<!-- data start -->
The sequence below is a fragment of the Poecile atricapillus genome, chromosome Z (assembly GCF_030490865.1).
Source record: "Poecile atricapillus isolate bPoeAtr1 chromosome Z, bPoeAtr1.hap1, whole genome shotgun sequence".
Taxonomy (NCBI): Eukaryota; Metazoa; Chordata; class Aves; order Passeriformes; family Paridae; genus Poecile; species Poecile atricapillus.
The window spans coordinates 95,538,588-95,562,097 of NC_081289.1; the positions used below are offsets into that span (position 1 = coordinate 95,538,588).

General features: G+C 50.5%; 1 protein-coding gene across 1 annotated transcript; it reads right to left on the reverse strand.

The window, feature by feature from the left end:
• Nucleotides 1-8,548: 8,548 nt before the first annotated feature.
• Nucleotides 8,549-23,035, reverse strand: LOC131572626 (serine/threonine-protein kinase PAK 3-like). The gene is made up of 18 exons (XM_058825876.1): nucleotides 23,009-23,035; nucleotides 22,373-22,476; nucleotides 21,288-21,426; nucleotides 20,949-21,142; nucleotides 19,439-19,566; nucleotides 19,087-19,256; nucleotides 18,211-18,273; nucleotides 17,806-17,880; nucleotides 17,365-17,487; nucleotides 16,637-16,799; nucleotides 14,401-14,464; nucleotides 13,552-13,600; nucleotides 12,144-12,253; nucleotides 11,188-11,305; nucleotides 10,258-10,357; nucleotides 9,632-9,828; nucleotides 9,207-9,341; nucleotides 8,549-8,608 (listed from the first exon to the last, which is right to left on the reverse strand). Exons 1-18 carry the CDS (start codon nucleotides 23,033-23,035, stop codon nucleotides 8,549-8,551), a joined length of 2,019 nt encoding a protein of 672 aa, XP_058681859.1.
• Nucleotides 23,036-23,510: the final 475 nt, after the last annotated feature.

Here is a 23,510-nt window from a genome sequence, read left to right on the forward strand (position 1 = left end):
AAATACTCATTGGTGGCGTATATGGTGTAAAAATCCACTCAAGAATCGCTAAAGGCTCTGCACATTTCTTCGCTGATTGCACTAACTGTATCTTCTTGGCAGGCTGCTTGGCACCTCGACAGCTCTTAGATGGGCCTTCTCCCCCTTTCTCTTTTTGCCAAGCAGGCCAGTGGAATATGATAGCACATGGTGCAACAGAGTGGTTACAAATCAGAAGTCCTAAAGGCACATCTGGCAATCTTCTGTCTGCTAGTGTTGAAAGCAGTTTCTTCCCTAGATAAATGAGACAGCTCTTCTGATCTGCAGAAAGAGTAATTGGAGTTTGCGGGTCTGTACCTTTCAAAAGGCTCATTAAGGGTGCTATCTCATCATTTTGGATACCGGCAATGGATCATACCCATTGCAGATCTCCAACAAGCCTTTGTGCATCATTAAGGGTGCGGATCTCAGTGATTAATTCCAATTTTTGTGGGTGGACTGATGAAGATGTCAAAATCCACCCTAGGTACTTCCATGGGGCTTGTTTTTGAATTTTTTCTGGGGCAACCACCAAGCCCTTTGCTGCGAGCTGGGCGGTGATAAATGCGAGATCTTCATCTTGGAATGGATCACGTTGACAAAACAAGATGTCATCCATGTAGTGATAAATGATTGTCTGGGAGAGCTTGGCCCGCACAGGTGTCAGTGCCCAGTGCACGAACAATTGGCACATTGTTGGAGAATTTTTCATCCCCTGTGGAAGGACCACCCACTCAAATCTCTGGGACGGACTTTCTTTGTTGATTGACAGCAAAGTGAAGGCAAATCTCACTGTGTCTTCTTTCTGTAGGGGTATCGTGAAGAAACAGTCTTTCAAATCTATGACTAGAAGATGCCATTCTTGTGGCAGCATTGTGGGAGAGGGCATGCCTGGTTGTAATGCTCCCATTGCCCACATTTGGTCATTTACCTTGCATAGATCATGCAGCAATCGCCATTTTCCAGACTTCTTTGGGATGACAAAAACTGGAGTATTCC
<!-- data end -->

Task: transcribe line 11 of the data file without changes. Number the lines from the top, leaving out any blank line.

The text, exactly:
AAATACTCATTGGTGGCGTATATGGTGTAAAAATCCACTCAAGAATCGCTAAAGGCTCTGCACATTTCTTCGCTGATTGCACTAACTGTATCTTCTTGGCAGGCTGCTTGGCACCTCGACAGCTCTTAGATGGGCCTTCTCCCCCTTTCTCTTTTTGCCAAGCAGGCCAGTGGAATATGATAGCACATGGTGCAACAGAGTGGTTACAAATCAGAAGTCCTAAAGGCACATCTGGCAATCTTCTGTCTGCTAGTGTTGAAAGCAGTTTCTTCCCTAGATAAATGAGACAGCTCTTCTGATCTGCAGAAAGAGTAATTGGAGTTTGCGGGTCTGTACCTTTCAAAAGGCTCATTAAGGGTGCTATCTCATCATTTTGGATACCGGCAATGGATCATACCCATTGCAGATCTCCAACAAGCCTTTGTGCATCATTAAGGGTGCGGATCTCAGTGATTAATTCCAATTTTTGTGGGTGGACTGATGAAGATGTCAAAATCCACCCTAGGTACTTCCATGGGGCTTGTTTTTGAATTTTTTCTGGGGCAACCACCAAGCCCTTTGCTGCGAGCTGGGCGGTGATAAATGCGAGATCTTCATCTTGGAATGGATCACGTTGACAAAACAAGATGTCATCCATGTAGTGATAAATGATTGTCTGGGAGAGCTTGGCCCGCACAGGTGTCAGTGCCCAGTGCACGAACAATTGGCACATTGTTGGAGAATTTTTCATCCCCTGTGGAAGGACCACCCACTCAAATCTCTGGGACGGACTTTCTTTGTTGATTGACAGCAAAGTGAAGGCAAATCTCACTGTGTCTTCTTTCTGTAGGGGTATCGTGAAGAAACAGTCTTTCAAATCTATGACTAGAAGATGCCATTCTTGTGGCAGCATTGTGGGAGAGGGCATGCCTGGTTGTAATGCTCCCATTGCCCACATTTGGTCATTTACCTTGCATAGATCATGCAGCAATCGCCATTTTCCAGACTTCTTTGGGATGACAAAAACTGGAGTATTCC